One of the most astounding things is that among Czechs the use of the term ‘inadaptables’ is considered to be a ‘politically correct’ way to refer to Roma communities. The ECRI report noted that this term is even employed officially:  in September 2014, a public meeting on Safety in the town, coexistence with inadaptables and welfare for housing, at which a senator was one of the speakers, was held in Jablonec. ECRI described the term inadaptable to be extremely dangerous and prejudicial, and strongly recommended that the authorities ensure that it is not used in any official capacity.

The Roma remain the main target of racism in the media, and studies confirm that much of the reporting comprised of news of increasing ‘Roma criminality’ and growing anti-Roma sentiment. The negative portrayal of Roma in a reality TV series called Class 8A featuring a class of 14-year-olds in a school in Brno, has generated heated public debate on the program’s website and social media. It revolves almost exclusively around whether the teachers should be stricter with the Roma ‘slobs’; whether the pupils belong in a practical school, whether they deserve any education at all; and whether they should just be sent straight to manual labour. ECRI is “appalled that this type of show serves no purpose other than to confirm and perpetuate widely held prejudice.”

As for discrimination in housing, the report notes that housing vacancy ads frequently state ‘No Roma’ and this exclusion has led to a business of renting accommodation in hostels or dormitories to Roma at extremely high prices – up to three times the market value of an ordinary flat. The accommodation is substandard and it is estimated that about 100,000 Roma occupy 4,000 such dormitories. Housing support is provided for tenants to pay exorbitant rents to the ‘slumlords’ and “ECRI is astonished that the authorities are complicit in this corrupt and degrading practice, which is contributing further to the segregation of Roma,” and called for a halt to this practice.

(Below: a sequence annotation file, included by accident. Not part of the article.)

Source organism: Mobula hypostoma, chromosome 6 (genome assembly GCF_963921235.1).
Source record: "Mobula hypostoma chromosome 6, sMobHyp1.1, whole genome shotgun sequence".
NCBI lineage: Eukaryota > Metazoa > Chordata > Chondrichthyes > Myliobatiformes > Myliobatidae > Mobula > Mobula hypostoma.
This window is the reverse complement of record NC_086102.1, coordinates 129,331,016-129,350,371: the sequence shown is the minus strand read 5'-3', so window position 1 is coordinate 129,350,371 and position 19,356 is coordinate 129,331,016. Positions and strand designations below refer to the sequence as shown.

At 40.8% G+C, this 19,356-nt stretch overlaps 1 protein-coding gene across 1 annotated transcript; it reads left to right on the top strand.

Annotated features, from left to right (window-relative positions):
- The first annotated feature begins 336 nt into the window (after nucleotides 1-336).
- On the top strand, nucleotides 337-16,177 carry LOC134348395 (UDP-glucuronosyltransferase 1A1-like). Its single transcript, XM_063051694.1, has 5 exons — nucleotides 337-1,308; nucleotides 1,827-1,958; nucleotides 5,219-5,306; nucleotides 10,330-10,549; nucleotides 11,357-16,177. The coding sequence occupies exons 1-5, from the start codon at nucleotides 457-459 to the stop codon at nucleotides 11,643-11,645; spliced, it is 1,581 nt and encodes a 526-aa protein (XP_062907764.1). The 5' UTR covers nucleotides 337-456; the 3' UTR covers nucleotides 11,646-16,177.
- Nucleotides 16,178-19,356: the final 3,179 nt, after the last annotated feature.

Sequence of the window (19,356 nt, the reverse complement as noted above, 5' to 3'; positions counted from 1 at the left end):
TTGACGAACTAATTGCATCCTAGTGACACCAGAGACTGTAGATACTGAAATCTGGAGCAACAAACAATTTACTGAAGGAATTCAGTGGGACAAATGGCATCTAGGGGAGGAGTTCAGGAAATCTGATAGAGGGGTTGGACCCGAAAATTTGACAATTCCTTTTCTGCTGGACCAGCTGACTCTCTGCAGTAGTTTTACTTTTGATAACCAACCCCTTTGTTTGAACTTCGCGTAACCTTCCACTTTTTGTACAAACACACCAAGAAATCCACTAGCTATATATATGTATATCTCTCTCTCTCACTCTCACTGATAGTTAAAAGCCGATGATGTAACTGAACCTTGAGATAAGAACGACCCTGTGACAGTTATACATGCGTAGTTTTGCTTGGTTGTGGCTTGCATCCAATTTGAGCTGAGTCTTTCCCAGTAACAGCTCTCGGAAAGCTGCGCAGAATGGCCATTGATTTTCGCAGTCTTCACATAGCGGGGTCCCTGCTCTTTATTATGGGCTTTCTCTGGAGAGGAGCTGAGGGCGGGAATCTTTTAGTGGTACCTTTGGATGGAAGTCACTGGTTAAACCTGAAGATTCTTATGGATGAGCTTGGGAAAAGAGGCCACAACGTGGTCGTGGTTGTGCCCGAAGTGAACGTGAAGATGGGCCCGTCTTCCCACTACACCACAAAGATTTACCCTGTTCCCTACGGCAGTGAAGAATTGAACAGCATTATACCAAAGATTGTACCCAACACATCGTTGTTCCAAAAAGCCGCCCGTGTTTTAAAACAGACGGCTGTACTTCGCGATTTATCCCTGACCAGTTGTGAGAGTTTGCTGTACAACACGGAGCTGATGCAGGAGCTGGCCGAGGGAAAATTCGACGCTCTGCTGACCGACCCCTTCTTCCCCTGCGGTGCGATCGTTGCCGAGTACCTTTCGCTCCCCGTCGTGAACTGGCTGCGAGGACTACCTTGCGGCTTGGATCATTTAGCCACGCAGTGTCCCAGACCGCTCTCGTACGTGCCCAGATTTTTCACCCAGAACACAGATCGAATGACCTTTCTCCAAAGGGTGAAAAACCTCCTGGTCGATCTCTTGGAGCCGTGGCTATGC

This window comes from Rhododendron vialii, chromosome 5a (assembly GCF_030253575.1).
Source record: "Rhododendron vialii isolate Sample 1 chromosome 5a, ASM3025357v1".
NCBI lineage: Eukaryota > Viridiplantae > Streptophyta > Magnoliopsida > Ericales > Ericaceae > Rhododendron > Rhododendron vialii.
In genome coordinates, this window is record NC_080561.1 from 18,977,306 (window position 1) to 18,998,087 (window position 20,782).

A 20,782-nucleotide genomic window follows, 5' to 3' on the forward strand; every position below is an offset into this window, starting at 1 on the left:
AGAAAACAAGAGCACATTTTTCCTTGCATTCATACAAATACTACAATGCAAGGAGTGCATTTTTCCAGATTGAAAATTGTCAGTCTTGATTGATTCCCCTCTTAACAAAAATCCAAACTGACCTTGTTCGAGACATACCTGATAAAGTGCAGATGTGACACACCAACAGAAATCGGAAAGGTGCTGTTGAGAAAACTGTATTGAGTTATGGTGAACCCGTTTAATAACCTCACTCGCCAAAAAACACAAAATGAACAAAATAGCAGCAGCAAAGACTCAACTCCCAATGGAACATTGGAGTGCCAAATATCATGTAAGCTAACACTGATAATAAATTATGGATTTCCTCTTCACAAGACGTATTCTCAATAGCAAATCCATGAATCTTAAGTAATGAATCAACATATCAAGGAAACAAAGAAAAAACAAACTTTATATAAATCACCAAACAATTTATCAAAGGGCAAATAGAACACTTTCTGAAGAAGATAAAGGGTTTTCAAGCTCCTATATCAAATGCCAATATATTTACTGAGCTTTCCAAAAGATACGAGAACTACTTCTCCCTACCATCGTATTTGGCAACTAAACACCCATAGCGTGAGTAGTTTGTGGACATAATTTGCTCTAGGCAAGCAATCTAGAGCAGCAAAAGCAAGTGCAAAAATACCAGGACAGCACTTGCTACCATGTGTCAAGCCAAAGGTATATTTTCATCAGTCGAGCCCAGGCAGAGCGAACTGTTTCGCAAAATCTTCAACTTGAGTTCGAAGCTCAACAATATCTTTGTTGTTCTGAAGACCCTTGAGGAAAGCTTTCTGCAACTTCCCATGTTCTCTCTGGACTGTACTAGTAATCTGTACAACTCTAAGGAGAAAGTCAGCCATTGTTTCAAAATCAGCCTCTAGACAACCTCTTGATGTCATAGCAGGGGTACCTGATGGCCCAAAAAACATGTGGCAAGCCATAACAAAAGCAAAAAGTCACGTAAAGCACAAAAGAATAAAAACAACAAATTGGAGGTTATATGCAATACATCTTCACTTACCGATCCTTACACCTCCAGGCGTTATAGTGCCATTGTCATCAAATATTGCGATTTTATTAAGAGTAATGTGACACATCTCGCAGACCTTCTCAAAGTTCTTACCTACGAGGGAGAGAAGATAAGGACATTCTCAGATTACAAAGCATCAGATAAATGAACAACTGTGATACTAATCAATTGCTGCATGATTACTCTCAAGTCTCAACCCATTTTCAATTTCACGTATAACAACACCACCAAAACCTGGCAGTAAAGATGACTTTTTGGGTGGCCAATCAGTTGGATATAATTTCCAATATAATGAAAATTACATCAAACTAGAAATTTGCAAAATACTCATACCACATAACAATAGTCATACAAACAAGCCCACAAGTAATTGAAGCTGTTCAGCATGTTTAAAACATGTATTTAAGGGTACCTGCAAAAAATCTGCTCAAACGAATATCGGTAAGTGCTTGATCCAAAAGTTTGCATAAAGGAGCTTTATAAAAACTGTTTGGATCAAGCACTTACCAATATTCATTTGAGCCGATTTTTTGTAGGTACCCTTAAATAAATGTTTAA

The pig farm at Lety stands as one of the most insulting and unresolved issues concerning the problem of official attitudes towards Roma citizens, victims and survivors of the Holocaust. Despite almost two decades of campaigning by Roma activists, despite the fact that Czech Government recognised Lety as a Holocaust site, and despite pressure from international and human rights institutions, nothing has been done to remove the privately owned pig farm from the site. Yet again, ECRI adds its voice to the repeated calls for a solution to be found that removes this insult to the living and the dead.